However the next morning it was discovered that they had damaged an axle on landing the night before which required repairs, so the flight was postponed until Saturday 14 June. Saturday morning brought strong winds and it seems almost certain that Alcock would again have postponed the flight had he not received word that Admiral Kerr intended to set out later that day. So the decision to go was made. As the airmen prepared for the gruelling hours ahead, an accident occured which almost prevented their take off. There was a strong wind blowing across the field and the plane was tied down with ropes and pickets. One rope loosened, got caught in the under carriage, and wound around the copper petrol pipes, severely indenting them. Mechanics set to work replacing the pipes. Meanwhile, ‘stretched on the ground in the shadow of the Vimy’s wings’, the airmen took their last meal in Newfoundland: tongue, bread, potted meats and coffee. Both men were in high spirits and Brown told reporters: ‘With this wind, if it continues all the time, we shall he in Ireland in twelve hours .. .I am steering a straight line for Galway Bay and although I shall do my best, I do not expect to strike it off exactly.’ ‘This wind amuses me,’ Capt. Alcock commented, ‘A few years ago it would have “put the wind up” badly. In the very early days, long before the war taught us what flying really is, weused to scatter pieces of paper and if they blew away we would not dream of taking a bus out’. All repairs were completed and the aeroplane took off at 4.13pm GMT, Saturday 14 June 1919. It climbed slowly at first, then picked up the westerly winds over the coastline and headed out over the Atlantic.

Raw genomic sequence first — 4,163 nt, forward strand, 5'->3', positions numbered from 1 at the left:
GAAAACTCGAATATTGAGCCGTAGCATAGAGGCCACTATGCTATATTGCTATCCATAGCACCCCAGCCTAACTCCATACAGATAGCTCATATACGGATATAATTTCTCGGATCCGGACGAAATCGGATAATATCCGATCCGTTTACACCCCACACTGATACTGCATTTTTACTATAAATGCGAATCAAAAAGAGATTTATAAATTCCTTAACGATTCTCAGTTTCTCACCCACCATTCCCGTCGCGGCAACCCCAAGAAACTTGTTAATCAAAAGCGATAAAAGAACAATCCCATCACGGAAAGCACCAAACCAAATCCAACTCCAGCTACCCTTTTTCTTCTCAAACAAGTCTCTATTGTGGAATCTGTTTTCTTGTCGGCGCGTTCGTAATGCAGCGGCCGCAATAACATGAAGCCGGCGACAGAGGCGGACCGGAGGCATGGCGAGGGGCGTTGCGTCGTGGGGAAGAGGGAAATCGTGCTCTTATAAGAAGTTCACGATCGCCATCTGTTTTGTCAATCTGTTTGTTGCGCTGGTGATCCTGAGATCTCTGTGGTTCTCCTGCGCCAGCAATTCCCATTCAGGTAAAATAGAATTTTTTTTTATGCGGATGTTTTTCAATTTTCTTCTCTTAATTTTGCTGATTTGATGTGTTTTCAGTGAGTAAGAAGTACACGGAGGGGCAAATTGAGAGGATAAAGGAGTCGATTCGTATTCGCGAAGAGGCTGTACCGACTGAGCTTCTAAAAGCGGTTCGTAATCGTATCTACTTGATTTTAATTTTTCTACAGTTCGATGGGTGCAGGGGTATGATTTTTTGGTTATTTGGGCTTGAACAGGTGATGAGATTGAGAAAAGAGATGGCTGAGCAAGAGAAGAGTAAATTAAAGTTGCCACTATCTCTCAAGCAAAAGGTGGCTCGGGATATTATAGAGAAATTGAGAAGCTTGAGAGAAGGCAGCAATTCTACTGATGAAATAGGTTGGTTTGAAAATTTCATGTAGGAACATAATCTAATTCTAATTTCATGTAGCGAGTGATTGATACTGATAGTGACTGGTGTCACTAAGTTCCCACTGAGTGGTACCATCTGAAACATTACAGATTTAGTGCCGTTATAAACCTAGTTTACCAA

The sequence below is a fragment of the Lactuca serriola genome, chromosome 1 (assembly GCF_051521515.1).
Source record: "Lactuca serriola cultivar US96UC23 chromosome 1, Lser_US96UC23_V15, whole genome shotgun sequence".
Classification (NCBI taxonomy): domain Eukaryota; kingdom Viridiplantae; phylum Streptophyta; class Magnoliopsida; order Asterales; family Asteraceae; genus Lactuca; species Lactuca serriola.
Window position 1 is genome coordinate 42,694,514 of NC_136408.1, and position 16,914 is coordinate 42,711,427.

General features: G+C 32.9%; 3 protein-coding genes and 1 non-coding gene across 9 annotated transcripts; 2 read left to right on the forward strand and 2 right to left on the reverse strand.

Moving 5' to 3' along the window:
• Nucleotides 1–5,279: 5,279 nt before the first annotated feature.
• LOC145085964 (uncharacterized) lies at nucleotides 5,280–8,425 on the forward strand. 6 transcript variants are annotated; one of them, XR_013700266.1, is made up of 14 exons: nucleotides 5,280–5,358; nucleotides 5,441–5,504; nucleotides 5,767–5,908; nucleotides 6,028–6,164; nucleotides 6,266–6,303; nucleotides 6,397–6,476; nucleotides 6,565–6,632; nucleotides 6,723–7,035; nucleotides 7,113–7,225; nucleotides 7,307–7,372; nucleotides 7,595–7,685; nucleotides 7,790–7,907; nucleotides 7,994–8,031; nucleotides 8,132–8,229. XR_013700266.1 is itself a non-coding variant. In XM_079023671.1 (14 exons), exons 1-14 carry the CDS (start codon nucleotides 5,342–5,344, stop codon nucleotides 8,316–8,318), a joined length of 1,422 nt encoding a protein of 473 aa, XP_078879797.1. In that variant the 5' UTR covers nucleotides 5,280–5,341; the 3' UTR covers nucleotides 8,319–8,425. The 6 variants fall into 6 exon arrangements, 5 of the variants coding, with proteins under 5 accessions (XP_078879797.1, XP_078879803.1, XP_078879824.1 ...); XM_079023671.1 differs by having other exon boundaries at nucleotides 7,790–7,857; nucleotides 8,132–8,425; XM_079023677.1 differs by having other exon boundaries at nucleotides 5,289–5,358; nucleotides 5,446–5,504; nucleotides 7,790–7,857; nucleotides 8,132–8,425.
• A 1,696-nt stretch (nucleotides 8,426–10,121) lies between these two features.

Both Alcock and Brown were experienced flyers and aeroplanes had been the main passion of their lives from an early age. Capt. John Alcock was born in Manchester twenty-six years earlier and served his engineering apprenticeship with the British Westinghouse Company, and afterwards with the Empire Company. He was the first man to fly across country at night. In 1913 he took part in the London to Manchester flight. At the outbreak of war he. became attached to the · designer department of the Royal Naval Air Service. He was sent to the Greek island of Lemnos and there set records for long-distance bombing flights. While on a raid over Constantinople he was forced down by engine trouble and ditched his plane in the Gulf of Saros. After swimming for many hours he and his companion reached land only to be taken prisoner by the Turks. He was released on the signing of the Armistice, and awarded the DSC for his service. Alcock then joined the Vickers company and concentrated on the problems of Atlantic flying.